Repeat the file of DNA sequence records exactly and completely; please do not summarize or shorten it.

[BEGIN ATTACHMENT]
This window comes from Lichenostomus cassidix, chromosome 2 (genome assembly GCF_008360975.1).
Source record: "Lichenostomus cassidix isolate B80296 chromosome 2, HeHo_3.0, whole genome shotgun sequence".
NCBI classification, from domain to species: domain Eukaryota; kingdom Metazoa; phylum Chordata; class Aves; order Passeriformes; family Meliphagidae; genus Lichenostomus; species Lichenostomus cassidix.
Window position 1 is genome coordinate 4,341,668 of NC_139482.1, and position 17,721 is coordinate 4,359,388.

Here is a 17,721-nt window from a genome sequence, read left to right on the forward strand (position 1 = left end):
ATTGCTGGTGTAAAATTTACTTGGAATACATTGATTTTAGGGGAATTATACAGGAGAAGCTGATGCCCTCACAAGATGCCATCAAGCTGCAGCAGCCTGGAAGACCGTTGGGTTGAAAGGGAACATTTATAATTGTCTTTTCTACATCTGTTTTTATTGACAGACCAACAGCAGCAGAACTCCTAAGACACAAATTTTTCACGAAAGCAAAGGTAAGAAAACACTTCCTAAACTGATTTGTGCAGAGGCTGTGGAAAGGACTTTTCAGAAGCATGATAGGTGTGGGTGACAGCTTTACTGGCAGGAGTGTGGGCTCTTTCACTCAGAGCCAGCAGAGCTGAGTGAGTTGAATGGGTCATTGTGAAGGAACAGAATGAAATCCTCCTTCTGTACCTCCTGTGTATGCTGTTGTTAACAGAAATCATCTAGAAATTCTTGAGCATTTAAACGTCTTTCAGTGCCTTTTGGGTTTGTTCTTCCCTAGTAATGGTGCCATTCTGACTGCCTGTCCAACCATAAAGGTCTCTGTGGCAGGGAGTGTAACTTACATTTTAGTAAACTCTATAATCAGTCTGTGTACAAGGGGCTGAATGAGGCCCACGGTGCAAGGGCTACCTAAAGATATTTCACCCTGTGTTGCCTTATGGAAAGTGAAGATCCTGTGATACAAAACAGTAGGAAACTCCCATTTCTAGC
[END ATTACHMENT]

This window comes from Lichenostomus cassidix, chromosome 2 (genome assembly GCF_008360975.1).
Source record: "Lichenostomus cassidix isolate B80296 chromosome 2, HeHo_3.0, whole genome shotgun sequence".
NCBI classification, from domain to species: domain Eukaryota; kingdom Metazoa; phylum Chordata; class Aves; order Passeriformes; family Meliphagidae; genus Lichenostomus; species Lichenostomus cassidix.
Window position 1 is genome coordinate 4,341,668 of NC_139482.1, and position 17,721 is coordinate 4,359,388.

Here is a 17,721-nt window from a genome sequence, read left to right on the forward strand (position 1 = left end):
ATTGCTGGTGTAAAATTTACTTGGAATACATTGATTTTAGGGGAATTATACAGGAGAAGCTGATGCCCTCACAAGATGCCATCAAGCTGCAGCAGCCTGGAAGACCGTTGGGTTGAAAGGGAACATTTATAATTGTCTTTTCTACATCTGTTTTTATTGACAGACCAACAGCAGCAGAACTCCTAAGACACAAATTTTTCACGAAAGCAAAGGTAAGAAAACACTTCCTAAACTGATTTGTGCAGAGGCTGTGGAAAGGACTTTTCAGAAGCATGATAGGTGTGGGTGACAGCTTTACTGGCAGGAGTGTGGGCTCTTTCACTCAGAGCCAGCAGAGCTGAGTGAGTTGAATGGGTCATTGTGAAGGAACAGAATGAAATCCTCCTTCTGTACCTCCTGTGTATGCTGTTGTTAACAGAAATCATCTAGAAATTCTTGAGCATTTAAACGTCTTTCAGTGCCTTTTGGGTTTGTTCTTCCCTAGTAATGGTGCCATTCTGACTGCCTGTCCAACCATAAAGGTCTCTGTGGCAGGGAGTGTAACTTACATTTTAGTAAACTCTATAATCAGTCTGTGTACAAGGGGCTGAATGAGGCCCACGGTGCAAGGGCTACCTAAAGATATTTCACCCTGTGTTGCCTTATGGAAAGTGAAGATCCTGTGATACAAAACAGTAGGAAACTCCCATTTCTAGC